By Michael V. Hannigan
The News Staff
In what could be his final action in the Henderson County nativity scene controversy, San Antonio atheist Patrick Greene filed a complaint this week to the State Commission on Judicial Conduct against County Judge Richard Sanders.
Greene stepped into the county’s ongoing nativity scene debate in February when he wrote all members of Commissioners’ Court, threatening a lawsuit if the display is not moved to private property.
Greene, who has a long history of church-state lawsuits, told The Malakoff News he was becoming involved “to show that Christianity does not rule my state of Texas, the Constitution does. Christianity is only one of the many faiths represented in this state.”
Greene is particularly upset with Pct. 1 Commissioner Joe Hall.
“(Hall) was by far the worst, because he was a county government official, whose job is to never take sides in matters of religion,” he said.
But because Greene is not a Henderson County resident, he said he has no recourse against Hall. So he mailed a complaint dated Feb. 25 to the Judicial Commission alleging Sanders “chose to take the side of Christians in the community in their fight to keep a Christian Christmas Nativity scene on display on the grounds of Henderson County Courthouse. He also failed to separate himself from the publicly televised sectarian comments of Henderson County Commissioner Joe Hall of Precinct 1.”
According to Greene, these actions violate the Judicial Code’s direction to not take actions “that cast ‘reasonable doubt’ on the judge’s ability to act impartially as a judge.”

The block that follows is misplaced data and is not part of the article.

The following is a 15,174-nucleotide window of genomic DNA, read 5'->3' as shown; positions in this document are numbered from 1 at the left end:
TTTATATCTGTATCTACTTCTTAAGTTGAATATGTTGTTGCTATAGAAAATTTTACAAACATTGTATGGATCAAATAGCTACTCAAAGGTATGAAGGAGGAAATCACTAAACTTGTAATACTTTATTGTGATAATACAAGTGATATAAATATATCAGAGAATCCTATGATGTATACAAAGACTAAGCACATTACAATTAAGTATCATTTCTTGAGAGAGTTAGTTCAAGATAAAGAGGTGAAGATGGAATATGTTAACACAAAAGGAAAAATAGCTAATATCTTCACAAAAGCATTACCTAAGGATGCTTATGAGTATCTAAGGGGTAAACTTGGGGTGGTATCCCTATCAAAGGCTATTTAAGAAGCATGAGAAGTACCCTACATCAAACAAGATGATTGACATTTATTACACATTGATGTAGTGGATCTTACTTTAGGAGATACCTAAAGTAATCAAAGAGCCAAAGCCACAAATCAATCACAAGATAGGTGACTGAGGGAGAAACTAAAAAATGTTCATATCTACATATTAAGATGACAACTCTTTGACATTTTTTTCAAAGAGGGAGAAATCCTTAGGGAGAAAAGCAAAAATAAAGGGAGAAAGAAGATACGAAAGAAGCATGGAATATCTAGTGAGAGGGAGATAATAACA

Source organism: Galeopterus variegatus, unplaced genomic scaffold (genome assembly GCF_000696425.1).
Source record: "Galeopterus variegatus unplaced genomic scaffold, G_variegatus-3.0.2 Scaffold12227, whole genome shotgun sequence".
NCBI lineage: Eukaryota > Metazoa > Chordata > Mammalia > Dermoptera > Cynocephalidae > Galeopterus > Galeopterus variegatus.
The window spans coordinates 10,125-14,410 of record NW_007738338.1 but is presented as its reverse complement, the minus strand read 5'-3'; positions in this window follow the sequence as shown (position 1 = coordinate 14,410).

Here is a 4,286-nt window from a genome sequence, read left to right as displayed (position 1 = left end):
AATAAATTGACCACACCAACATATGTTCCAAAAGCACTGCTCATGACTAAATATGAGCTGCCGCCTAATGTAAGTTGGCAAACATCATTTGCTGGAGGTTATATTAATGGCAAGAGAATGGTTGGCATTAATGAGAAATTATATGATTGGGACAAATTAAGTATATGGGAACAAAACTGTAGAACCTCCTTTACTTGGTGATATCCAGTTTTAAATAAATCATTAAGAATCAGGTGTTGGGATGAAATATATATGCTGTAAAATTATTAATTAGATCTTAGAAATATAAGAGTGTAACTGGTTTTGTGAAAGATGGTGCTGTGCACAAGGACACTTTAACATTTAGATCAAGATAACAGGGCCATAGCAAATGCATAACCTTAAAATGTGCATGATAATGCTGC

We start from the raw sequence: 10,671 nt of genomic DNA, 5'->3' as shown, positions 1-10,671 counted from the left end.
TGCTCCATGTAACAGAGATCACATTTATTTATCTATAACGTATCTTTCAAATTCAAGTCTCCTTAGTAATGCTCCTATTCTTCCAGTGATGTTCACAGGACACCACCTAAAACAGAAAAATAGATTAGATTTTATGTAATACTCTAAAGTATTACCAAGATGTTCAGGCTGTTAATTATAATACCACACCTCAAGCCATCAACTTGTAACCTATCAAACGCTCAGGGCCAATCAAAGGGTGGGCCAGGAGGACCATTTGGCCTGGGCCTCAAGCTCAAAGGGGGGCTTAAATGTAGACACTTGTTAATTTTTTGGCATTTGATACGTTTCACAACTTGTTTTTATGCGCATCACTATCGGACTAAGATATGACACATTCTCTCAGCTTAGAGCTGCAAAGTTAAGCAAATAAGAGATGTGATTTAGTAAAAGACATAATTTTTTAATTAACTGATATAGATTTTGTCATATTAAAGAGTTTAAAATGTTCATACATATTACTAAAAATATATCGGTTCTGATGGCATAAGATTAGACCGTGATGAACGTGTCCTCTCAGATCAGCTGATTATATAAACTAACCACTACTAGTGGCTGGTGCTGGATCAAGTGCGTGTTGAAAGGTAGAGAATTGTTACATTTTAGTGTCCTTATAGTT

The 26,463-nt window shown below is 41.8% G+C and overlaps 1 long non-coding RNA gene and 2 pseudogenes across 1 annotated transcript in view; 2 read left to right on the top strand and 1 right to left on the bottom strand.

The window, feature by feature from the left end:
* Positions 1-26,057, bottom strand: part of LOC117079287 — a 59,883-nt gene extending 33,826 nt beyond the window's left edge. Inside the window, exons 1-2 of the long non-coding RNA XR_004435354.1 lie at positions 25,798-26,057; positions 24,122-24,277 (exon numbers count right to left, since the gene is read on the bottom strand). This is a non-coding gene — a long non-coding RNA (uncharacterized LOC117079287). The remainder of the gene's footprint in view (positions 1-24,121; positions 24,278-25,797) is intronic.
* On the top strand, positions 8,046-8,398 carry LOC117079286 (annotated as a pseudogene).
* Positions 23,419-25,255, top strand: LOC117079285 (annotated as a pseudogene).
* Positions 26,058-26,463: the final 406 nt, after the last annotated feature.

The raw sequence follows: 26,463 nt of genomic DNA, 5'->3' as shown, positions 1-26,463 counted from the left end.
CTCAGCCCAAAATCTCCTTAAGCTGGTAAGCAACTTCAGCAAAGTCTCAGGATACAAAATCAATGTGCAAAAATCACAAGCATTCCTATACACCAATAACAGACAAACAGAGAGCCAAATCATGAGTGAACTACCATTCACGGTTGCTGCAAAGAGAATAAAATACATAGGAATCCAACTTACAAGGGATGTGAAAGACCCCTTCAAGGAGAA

“By refusing to take a neutral position in a sectarian issue, and to fail to publicly chastise Commissioner Hall in his comments as a standing county commissioner, which stated that ‘This is a Christian nation,’ Judge Sanders violated the Texas Code of Judicial Conduct,” Greene wrote in his complaint.
Greene originally wrote Sanders on Feb. 16, demanding the Judge remove Hall from office for his actions and threatening to file the complaint if Sanders didn’t comply.
Sanders did not reply to Greene’s email. County officials say that, because Greene threatened a lawsuit from the start, all interaction with him would have to go through County Attorney Clint Davis.
Davis said that the County Judge does not have the power to remove a commissioner from office. He also explained – and said he sent an email to Greene to explain – that the sections of the code cited in Greene’s complaint are for district judges, not county judges.
The Commission on Judicial Conduct is prohibited from commenting on complaints and cannot even verify that a complaint has been filed.
Retired District Judge Ron Chapman told The Malakoff News, “The vast majority of complaints are disposed of as unfounded.”
Chapman is backed up by the Commission on Judicial Conduct 2011 Annual Report, which lists just 42 disciplinary actions against judges, but 1,154 complaints dismissed.